Blackfeather by James Pursaill

Pure Dark Fantasy Adventure of the grim, vulgar, comical, and morally ambiguous character. Blackfeather has ugly depths, rounded off by superb characterisation. For those familiar with the genre: witch, curses, hardship, pagan gods, zealotry, and brewing vengeance.

The Red Eyed Witch’s abominable curse will be avenged by young misguided Rook, who will take leave of his village, and perhaps his senses, to hunt her; an undertaking that repeatedly appears beyond his capabilities. Rook’s grim memory of past wrongs committed to him has shaped him into a cold icy man with aggressive impulses, especially when he feels threatened.

Servant to a wealthy family, trained to become a swordsman, and learning of the whereabouts of the witch, Rook desperately requires “city skills”. Solmourne itself was an incredible feat of writing; with diverse dark characters lurking everywhere, murky canals, “clean” prostitutes, and just that extra bit of the unusual. A variety of obscene and hilarious sub-characters gave the setting personality and contrast. Superb characterisation; it’s Game of Thrones without raising characters’ hopes. Nobody pretended life was going to be much more than the dung-heap it was.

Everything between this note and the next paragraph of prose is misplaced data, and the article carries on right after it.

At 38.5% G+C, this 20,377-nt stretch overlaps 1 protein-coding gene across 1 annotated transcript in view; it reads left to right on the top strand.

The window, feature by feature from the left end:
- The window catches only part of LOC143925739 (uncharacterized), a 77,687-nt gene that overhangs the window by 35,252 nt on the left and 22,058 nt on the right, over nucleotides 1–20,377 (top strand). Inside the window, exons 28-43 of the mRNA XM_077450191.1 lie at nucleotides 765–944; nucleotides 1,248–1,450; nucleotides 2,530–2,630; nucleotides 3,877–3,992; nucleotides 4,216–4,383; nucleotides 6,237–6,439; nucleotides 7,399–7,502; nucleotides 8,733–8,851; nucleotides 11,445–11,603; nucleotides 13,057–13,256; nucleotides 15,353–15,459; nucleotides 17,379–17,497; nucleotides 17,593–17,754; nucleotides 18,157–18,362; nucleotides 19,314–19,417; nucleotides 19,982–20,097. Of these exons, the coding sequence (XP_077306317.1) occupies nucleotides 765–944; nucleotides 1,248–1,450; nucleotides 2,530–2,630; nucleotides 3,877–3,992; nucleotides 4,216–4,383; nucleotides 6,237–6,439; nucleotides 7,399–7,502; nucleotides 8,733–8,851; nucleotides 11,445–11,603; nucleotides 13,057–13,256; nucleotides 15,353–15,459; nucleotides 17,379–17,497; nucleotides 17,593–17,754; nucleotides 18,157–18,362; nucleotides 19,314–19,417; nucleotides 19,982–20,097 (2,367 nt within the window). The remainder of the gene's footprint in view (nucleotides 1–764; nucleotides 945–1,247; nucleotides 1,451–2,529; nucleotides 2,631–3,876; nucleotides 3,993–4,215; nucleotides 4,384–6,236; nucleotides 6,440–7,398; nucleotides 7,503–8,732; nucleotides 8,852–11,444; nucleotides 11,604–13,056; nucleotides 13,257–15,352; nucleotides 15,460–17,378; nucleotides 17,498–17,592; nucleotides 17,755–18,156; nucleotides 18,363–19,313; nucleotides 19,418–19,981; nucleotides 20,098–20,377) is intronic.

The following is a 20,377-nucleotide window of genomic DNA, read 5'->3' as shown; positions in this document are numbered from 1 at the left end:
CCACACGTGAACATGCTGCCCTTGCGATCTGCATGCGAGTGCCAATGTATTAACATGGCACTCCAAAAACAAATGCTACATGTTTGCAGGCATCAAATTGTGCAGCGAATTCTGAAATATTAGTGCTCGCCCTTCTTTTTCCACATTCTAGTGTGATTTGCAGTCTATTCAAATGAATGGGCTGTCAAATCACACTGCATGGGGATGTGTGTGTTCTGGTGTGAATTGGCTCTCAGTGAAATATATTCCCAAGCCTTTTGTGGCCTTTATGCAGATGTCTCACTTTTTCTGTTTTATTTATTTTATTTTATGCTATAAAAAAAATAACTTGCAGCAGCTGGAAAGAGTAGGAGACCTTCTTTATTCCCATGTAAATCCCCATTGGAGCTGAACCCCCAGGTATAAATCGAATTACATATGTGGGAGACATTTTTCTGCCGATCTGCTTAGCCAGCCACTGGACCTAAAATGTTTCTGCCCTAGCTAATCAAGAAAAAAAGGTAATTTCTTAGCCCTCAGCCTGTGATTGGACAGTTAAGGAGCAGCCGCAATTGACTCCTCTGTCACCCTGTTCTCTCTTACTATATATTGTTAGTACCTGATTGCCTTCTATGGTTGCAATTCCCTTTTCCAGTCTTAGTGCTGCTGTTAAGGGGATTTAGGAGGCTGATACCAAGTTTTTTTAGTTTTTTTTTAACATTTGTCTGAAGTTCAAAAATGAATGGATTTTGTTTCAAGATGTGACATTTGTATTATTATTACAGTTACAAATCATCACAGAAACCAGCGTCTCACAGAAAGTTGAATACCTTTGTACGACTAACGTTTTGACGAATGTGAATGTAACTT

Criticism: The flashbacks of the witch’s curse were chilling, and though I thoroughly enjoyed Rook’s adventure in Solmourne, I felt as if the original quest was sometimes forgotten or sidelined. It would have been nice to have a few more battles or tests for Rook because his observations or those of other characters seemed more important. Rook grew as a character, mostly reacting rather than acting.

Overall, Blackfeather was an astounding accomplishment. The writing, setting, characterisation, and the plot will blast you into a vivid medieval world that would have been difficult to otherwise imagine. Wow!

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